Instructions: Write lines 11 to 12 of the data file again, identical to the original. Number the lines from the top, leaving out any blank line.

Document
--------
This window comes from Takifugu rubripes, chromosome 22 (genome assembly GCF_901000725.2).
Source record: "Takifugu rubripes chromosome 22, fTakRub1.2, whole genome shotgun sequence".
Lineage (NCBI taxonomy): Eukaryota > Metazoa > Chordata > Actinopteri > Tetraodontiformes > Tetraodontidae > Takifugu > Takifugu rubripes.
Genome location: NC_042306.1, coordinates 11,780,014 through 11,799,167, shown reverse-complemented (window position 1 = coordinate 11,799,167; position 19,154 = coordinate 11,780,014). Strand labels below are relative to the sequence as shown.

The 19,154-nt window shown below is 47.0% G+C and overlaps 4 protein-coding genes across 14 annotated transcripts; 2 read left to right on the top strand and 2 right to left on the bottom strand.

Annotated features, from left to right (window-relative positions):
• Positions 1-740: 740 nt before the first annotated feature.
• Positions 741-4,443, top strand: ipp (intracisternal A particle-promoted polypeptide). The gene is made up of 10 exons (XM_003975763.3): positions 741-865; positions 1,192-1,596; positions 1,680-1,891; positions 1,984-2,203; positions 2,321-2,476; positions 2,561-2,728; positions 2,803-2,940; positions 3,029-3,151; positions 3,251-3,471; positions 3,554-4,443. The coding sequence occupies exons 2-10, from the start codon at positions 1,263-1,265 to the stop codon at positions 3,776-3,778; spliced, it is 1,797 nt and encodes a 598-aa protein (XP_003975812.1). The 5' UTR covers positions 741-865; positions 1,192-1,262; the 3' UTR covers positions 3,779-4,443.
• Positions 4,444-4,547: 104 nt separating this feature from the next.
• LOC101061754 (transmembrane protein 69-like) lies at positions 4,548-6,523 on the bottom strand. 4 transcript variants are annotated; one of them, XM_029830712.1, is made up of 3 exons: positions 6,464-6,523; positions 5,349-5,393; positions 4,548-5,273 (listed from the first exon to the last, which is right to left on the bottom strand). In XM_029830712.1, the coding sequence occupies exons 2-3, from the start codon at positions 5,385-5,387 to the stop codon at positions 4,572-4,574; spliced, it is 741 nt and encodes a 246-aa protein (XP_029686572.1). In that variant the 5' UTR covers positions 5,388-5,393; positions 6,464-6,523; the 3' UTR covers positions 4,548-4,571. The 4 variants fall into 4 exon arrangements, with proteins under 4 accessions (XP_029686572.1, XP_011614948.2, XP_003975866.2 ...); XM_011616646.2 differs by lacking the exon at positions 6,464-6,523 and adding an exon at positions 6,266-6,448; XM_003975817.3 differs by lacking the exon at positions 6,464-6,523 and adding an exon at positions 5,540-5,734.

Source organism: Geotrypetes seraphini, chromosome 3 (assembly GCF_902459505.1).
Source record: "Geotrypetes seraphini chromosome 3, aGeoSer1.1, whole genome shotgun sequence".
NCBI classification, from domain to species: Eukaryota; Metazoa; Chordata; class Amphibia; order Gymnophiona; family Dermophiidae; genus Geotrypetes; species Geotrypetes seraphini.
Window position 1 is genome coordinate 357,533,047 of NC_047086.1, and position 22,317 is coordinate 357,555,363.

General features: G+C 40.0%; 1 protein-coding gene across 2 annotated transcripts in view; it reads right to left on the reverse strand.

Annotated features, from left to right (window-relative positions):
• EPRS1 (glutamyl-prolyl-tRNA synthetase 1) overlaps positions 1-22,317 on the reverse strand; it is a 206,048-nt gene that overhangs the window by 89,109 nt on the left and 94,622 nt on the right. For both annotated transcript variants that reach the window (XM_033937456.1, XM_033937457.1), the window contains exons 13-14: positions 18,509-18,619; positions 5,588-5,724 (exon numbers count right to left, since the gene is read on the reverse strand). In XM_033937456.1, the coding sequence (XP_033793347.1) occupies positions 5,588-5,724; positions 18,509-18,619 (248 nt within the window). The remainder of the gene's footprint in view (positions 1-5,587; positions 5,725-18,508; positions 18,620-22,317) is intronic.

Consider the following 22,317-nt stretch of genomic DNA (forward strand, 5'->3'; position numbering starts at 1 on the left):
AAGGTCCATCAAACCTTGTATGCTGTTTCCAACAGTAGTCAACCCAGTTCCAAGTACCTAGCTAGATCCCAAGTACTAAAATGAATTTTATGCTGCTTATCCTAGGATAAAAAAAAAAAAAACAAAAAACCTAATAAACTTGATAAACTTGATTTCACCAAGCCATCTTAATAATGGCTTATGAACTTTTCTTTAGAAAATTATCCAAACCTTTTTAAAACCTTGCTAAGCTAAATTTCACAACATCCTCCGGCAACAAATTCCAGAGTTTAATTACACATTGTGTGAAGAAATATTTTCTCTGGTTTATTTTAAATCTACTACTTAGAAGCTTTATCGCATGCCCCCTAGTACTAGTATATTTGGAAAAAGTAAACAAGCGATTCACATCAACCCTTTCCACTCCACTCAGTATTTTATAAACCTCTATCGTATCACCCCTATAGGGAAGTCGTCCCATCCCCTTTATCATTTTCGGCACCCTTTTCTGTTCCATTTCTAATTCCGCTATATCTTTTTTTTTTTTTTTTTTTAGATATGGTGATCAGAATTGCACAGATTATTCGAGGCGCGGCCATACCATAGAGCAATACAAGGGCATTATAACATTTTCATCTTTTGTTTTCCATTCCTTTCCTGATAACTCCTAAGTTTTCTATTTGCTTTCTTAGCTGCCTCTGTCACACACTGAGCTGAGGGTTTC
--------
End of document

Source organism: Geotrypetes seraphini, chromosome 3 (assembly GCF_902459505.1).
Source record: "Geotrypetes seraphini chromosome 3, aGeoSer1.1, whole genome shotgun sequence".